A 4-3-3 with the wingers pushed high would give the Little Magician even more space to roam around in and allow the fullbacks to set up higher, which would then give more options to work in the final third. But as a few others have noted in other posts, and I say above, a switch to a three man back line sounds like a real possibility for this team.
So let’s examine what that could mean for the above battles. The center back triumvirate of Hedges flanked by Figueroa and Ziegler gives us plenty of stability and athleticism in the back. In the best-case scenario, our newly acquired wingback Nedyalkov pushes Lamah out of the starting lineup entirely. On the other wing, Barrios could run the first 60 minutes or so and then give way for one of our super subs to take over. In an ideal situation, Cannon, could come on in his place and bomb away on that side too. Central mid field doesn’t really need to change; Acosta stills runs box to box with Gruezo providing cover and Diaz working up top.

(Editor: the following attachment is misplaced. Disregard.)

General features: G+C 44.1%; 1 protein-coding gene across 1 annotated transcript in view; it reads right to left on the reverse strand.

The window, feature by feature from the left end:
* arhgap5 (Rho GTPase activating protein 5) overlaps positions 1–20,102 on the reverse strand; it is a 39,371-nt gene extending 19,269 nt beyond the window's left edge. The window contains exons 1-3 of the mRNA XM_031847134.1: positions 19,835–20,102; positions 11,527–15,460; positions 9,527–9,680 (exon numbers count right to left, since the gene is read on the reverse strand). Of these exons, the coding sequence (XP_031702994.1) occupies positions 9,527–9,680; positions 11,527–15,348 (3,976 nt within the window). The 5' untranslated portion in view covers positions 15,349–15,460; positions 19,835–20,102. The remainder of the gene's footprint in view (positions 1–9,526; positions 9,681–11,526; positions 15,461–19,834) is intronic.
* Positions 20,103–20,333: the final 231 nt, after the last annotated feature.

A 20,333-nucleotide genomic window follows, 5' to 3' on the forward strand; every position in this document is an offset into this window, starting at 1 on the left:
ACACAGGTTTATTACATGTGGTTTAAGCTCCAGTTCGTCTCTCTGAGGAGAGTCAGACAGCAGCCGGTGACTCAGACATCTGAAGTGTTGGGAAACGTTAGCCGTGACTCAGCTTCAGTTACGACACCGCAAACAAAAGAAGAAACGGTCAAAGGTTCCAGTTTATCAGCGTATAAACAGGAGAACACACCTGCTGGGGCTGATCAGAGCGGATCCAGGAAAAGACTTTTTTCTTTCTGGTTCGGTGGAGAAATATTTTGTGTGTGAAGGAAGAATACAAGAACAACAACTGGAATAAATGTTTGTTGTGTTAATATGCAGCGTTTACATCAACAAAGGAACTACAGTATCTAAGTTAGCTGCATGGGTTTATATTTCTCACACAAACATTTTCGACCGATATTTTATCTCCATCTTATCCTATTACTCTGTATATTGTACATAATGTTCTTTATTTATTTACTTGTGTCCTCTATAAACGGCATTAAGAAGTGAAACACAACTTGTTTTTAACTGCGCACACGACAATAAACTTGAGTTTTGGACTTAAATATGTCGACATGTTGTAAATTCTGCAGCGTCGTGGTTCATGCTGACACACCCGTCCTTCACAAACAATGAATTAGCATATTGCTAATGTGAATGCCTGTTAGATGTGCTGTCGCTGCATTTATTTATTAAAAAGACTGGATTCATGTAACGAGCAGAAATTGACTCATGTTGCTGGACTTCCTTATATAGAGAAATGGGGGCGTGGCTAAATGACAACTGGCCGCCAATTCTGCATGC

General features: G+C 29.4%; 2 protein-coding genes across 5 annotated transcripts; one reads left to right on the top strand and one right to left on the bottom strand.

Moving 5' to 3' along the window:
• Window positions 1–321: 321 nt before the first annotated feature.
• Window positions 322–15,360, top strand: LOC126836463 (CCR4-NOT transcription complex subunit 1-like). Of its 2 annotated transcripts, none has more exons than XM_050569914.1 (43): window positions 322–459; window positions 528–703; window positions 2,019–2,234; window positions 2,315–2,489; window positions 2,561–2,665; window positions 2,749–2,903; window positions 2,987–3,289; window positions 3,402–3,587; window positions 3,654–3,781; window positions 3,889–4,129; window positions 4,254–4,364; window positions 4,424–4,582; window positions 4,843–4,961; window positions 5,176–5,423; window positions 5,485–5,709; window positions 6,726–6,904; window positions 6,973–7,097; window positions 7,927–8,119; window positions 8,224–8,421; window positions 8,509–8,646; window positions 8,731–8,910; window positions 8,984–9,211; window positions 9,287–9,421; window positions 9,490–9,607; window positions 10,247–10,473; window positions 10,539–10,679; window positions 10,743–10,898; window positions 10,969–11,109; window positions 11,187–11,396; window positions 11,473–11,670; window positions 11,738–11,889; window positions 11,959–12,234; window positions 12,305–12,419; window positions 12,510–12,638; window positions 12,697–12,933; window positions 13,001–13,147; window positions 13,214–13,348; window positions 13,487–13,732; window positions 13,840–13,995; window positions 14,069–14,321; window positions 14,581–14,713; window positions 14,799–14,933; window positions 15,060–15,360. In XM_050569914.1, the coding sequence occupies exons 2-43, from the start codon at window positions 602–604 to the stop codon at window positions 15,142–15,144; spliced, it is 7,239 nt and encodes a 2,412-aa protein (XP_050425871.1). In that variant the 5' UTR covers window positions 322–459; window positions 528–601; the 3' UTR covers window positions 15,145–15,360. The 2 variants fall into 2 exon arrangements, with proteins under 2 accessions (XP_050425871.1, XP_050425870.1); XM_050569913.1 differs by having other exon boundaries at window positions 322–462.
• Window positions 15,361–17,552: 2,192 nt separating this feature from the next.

The final piece of the puzzle is who gets to play up top with Maxi Urriti. I really want Colman to work out and I think he showed great instinct last year in getting in position to score almost every game he played. The problem was the finish of course, so that leaves the door open for any number of people. Say, Atuahene? If it’s not Colman, I think the speed alone puts our number one pick next in line (when back from injury). Imagine the combination play of Acosta, Diaz and Urriti setting up Barrios and Atuahene down either flank or through the middle. His speed really balances out Barrios on the other side and now a chipped ball down either flank becomes a nightmare for opposing teams. Think about a counter in which Diaz has the option to send a runner down either flank knowing his man will get their first. Even better, knowing that the defense understands the same situation opens up play for Urruti down the middle, or Diaz to press forward on his own because no one can leave their markers.
Once again, I think the most likely outcome is a 4-2-3-1 to start the year. But a mid-season change sounds very promising too.